This review is from 2021. ‘A Christmas Carol: A Ghost Story’ returns in 2023 with a new cast headed by Keith Allen as Scrooge and Peter Forbes as Marley. There are currently (at least) four stage versions of Dickens’s ‘A Christmas Carol’ being performed in London (not including screenings of the superlative Muppet one). The two biggest are the now-landmark production at the Old Vic, this year featuring Stephen Mangan. And then there’s this adaptation by Mark Gatiss (you know, ‘Sherlock’ etc), which premiered at Nottingham Playhouse, before heading south. And it’s good. Alexandra Palace’s ruin-lust theatre is the perfect raddled backdrop – its faded Victorian glories and pockmarked plaster chime atmospherically with the set of perilously towering wooden filing cabinets, a kind of Monument Valley to Ebenezer Scrooge’s dry record-keeping. Paraphrasing the book’s original name (‘A Christmas Carol. In Prose. Being a Ghost Story of Christmas’), Gatiss sets out his stall explicitly: this is a production that harps on the ghostly nature of the story as much as the ‘God bless us, every one’ crimbo cheer. There are genuine chills as Marley’s ghost (Gatiss himself) materialises in the corner of Scrooge’s bedchamber, before the Spirits of Christmas Past, Present and Yet to Come do their thang. ‘His Dark Materials’-style ghouls flit among the audience, and the Spirit of CYTC is a really horrifying shrouded figure, grimly pointing Scrooge to his own corpse, burial and gravestone. Nichol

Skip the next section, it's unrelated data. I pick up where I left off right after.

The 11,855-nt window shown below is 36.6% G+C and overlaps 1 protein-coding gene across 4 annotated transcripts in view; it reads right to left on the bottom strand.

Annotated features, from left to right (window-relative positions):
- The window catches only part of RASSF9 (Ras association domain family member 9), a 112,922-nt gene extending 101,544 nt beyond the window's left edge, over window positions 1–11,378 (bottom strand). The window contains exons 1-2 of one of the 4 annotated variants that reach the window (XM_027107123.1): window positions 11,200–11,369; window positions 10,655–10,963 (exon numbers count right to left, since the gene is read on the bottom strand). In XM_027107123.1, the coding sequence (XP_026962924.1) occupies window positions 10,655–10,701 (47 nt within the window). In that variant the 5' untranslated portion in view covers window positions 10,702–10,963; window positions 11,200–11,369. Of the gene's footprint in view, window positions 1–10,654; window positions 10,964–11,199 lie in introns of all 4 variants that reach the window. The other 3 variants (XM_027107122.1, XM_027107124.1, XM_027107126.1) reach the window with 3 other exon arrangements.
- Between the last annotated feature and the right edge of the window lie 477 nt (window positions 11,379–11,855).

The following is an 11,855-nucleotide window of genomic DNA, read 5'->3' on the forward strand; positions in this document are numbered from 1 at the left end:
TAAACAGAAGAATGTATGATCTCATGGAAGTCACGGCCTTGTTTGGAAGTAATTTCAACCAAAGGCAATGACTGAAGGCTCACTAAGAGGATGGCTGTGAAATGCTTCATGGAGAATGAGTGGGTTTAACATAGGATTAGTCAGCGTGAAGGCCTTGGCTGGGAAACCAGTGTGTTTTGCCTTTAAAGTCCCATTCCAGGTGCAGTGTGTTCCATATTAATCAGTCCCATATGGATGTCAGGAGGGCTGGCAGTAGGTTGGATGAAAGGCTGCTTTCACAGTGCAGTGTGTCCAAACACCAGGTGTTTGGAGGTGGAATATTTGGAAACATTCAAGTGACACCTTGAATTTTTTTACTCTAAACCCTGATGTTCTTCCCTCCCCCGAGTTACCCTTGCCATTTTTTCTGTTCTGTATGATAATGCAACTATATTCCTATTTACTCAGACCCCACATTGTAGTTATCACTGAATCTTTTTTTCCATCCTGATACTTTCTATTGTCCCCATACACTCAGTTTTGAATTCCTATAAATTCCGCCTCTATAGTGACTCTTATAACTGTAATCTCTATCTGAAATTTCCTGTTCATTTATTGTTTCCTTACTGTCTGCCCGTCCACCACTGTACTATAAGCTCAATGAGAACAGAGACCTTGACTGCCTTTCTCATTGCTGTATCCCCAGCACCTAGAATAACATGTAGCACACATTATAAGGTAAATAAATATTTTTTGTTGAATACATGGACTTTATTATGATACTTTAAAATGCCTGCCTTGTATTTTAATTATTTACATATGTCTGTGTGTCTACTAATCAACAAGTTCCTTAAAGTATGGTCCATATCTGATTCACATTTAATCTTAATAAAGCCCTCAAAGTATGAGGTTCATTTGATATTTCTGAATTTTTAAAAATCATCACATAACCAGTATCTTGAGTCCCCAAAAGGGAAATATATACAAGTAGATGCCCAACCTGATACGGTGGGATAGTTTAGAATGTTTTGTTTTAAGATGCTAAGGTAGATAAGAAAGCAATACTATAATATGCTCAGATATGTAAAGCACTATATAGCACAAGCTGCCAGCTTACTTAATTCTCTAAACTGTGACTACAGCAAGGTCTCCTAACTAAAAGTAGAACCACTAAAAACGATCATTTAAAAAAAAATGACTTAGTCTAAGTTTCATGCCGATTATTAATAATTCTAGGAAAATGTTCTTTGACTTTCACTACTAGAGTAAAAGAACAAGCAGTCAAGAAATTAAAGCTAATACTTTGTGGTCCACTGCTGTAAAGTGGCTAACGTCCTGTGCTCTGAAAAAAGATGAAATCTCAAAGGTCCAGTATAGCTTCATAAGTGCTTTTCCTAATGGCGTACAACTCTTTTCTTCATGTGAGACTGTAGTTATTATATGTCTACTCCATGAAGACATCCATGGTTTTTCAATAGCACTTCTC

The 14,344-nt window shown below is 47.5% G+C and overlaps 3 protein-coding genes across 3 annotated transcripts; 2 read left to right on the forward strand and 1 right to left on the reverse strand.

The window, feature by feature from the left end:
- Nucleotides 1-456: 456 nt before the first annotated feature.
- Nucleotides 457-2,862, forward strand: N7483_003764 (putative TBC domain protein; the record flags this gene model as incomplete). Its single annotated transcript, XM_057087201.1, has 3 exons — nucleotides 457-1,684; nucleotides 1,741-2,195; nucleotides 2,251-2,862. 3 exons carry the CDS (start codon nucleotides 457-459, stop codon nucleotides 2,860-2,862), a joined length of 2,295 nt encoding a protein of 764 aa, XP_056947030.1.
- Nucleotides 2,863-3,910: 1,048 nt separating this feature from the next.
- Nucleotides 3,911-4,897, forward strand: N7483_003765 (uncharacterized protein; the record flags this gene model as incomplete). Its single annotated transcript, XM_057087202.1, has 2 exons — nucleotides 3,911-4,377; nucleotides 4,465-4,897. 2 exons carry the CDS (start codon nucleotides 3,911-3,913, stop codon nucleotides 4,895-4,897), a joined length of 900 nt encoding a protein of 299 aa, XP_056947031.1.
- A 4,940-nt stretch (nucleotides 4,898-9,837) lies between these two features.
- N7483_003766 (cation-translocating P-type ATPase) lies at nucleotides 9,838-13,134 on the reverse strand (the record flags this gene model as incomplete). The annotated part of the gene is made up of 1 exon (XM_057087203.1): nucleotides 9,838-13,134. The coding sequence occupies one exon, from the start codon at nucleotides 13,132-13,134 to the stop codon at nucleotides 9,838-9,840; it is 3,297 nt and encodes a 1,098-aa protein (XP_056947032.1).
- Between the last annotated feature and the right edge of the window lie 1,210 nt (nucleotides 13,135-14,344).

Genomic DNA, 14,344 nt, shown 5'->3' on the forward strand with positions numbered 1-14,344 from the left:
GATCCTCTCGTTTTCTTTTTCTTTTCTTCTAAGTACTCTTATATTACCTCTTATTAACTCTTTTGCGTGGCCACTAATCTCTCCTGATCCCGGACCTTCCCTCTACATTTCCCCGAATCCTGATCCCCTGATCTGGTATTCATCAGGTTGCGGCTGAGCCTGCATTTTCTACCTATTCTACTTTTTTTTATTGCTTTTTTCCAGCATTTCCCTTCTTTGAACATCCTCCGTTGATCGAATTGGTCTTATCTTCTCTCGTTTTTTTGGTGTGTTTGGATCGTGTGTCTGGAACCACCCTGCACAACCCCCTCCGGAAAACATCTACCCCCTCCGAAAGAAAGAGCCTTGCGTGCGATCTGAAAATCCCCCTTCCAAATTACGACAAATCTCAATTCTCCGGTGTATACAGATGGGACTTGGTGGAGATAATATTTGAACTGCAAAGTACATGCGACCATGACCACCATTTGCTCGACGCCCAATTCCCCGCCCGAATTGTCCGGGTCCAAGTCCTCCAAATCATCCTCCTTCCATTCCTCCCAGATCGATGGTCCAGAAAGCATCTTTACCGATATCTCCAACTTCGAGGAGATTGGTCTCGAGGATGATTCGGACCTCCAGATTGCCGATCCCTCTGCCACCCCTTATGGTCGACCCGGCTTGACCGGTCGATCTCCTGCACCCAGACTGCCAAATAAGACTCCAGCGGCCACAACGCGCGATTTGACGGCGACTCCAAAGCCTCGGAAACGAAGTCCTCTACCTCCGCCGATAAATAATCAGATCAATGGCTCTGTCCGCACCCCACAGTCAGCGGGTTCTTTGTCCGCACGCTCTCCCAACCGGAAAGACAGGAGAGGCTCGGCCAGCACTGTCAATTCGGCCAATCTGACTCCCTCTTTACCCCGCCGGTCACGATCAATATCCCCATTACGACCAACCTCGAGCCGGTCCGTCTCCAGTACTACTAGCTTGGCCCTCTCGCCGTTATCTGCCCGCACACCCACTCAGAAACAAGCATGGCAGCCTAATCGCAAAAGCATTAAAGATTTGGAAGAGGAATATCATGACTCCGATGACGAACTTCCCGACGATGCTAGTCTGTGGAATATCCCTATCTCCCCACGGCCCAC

Kim Noble: ‘Lullaby for Scavengers’ review